To get into this position, you must have your knees bent, seat under your body, and be close to the front of the rower.

The problem with some rowing machines is the seat doesn’t go far enough forward to make this happen correctly.

When the seat cannot move far enough forward, your legs won’t be close enough to your chest, and your shins cannot reach a ‘vertical’ position.

When you start ‘the drive’ you won’t get the full effect of the “push-off”  because your legs were not fully bent.

This causes a less efficient rowing stroke and limits your muscles full range of motion.

To sum it up – your legs, back, arms, and core (your whole workout and rowing experience) will be adversely affected trying to row on a machine that limits your range of motion.

This is why it’s important to distinguish the best rowing machine for short people.

Drive and Finish Phase

On some rowers, like hydraulic-piston rowers, a user cannot control the height of the rowing handles. The handles are “fixed” because they are attached to aluminum rods (see photo).

Best Budget Hydraulic Piston Rower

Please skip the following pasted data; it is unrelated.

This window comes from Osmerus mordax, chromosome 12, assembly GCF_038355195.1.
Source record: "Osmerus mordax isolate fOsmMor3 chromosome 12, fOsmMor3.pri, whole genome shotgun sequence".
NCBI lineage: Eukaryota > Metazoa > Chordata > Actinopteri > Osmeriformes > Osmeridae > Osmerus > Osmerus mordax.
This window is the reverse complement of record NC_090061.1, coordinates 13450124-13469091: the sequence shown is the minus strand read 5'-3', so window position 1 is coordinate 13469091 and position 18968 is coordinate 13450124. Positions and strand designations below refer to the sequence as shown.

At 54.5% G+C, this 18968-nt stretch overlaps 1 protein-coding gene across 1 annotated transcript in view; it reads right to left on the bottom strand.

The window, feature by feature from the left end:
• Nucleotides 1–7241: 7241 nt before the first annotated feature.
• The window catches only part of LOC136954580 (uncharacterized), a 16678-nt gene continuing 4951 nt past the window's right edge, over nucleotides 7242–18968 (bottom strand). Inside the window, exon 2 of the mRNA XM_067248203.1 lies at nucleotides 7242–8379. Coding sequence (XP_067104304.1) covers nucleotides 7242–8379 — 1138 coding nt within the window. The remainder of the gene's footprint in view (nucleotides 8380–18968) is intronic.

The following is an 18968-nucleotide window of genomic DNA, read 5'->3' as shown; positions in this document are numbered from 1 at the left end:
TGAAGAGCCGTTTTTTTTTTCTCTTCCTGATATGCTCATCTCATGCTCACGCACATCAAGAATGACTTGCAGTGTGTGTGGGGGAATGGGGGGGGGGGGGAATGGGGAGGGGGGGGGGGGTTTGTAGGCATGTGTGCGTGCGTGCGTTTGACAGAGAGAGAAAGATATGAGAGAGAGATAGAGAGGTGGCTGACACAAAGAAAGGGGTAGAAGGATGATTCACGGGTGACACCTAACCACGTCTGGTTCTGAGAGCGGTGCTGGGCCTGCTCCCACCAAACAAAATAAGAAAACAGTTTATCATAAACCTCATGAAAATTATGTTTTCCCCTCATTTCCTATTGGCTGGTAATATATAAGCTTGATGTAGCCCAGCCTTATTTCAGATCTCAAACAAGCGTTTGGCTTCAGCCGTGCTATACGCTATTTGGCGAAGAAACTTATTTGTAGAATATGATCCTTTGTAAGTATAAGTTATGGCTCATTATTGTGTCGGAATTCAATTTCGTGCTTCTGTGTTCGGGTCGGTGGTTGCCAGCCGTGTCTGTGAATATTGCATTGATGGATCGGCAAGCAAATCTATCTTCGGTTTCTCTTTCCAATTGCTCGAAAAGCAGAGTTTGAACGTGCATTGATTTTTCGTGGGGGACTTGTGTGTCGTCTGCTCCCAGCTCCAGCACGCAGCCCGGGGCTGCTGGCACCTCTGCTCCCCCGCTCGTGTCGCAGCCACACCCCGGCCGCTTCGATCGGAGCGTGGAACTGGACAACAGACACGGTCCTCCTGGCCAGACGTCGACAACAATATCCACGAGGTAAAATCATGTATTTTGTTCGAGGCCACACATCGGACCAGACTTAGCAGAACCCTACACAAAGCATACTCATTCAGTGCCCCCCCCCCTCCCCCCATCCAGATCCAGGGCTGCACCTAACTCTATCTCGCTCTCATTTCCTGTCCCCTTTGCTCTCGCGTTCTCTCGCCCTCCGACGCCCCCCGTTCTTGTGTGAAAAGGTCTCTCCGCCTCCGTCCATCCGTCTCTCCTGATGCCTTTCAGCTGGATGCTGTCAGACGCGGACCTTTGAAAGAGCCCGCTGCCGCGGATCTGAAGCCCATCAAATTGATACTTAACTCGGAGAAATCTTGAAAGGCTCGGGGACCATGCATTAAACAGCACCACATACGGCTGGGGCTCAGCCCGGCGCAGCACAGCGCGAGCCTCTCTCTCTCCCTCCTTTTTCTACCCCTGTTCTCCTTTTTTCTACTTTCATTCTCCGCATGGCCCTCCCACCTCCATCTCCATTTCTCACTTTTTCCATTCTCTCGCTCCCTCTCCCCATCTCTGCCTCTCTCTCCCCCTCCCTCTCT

So instead of being able to pull the handle back just below the chest, you must pull them back to wherever it allows.

Now imagine a short rower on the model above. They have to pull the handle back higher up on their chest than a taller rower. This results in some discomfort in the shoulders. Some users even complained of shoulder pain.

If you are interested in a hydraulic-piston rowing machine, just make sure your height doesn’t cause any discomfort.

Important Criteria for Selecting a Rower

Listed below are important criteria a rowing machine must have to be considered suitable for short people:


To be suitable, it obviously must be designed to accommodate shorter people.  Here are a few things I’ll be looking for:

  • The seat rail must move far enough forward to allow to allow for a full range of motion
  • Fitness monitors must be viewable and accessible without the user having to move
  • The buttons/knobs to adjust resistance (if applicable) must be accessible without the user having to move
  • The footrests must be able to fit the presumably smaller feet of the user

Quality and Other Considerations

Choosing a machine that accommodates your height does you no good if the rower isn’t desirable to use.  I’ll be looking over the following: